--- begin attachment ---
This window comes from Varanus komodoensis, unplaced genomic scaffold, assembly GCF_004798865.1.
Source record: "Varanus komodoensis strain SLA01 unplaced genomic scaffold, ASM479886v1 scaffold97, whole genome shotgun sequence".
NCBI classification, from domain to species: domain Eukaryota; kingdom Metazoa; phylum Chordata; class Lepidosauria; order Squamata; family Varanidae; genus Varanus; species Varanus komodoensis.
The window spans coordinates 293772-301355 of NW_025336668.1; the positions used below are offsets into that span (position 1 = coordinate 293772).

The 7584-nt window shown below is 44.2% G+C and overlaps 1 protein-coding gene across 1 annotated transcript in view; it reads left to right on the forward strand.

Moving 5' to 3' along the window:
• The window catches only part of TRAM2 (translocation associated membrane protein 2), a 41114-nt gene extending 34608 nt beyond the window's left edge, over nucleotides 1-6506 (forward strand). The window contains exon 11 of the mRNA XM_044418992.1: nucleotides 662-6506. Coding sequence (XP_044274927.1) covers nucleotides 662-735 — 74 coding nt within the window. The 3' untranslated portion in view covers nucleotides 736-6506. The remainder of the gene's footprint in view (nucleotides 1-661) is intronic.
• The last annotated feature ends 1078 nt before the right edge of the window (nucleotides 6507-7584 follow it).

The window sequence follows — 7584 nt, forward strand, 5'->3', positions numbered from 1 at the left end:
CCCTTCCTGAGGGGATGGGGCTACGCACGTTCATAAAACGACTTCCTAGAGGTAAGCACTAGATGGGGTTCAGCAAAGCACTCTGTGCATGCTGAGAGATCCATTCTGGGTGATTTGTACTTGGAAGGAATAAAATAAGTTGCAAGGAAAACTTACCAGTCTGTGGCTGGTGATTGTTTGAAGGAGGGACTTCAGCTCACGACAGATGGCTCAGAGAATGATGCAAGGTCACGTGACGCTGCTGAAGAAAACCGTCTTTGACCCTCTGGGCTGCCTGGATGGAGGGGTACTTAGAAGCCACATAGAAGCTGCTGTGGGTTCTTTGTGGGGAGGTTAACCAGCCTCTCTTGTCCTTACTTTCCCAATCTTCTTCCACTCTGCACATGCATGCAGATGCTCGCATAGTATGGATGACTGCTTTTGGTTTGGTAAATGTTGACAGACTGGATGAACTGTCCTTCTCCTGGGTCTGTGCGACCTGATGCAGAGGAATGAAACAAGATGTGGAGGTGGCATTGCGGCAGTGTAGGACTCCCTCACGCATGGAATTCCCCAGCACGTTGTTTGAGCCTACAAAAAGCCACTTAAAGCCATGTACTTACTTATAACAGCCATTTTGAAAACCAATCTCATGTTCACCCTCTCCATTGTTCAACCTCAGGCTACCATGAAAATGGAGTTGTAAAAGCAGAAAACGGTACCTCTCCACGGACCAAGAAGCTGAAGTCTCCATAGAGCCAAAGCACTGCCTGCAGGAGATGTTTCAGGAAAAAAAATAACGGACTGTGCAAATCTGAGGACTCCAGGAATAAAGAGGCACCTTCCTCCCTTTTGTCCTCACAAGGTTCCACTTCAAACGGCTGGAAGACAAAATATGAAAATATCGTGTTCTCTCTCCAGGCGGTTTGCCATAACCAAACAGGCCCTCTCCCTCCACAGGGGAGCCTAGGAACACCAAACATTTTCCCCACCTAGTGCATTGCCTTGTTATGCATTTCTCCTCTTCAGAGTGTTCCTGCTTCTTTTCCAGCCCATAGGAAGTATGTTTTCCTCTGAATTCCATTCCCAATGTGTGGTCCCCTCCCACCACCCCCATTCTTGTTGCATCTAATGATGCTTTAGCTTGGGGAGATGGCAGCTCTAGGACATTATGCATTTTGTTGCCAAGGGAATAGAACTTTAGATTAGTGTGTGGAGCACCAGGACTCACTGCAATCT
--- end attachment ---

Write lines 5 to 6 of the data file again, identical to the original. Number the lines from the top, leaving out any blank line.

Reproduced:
The 7584-nt window shown below is 44.2% G+C and overlaps 1 protein-coding gene across 1 annotated transcript in view; it reads left to right on the forward strand.

Moving 5' to 3' along the window: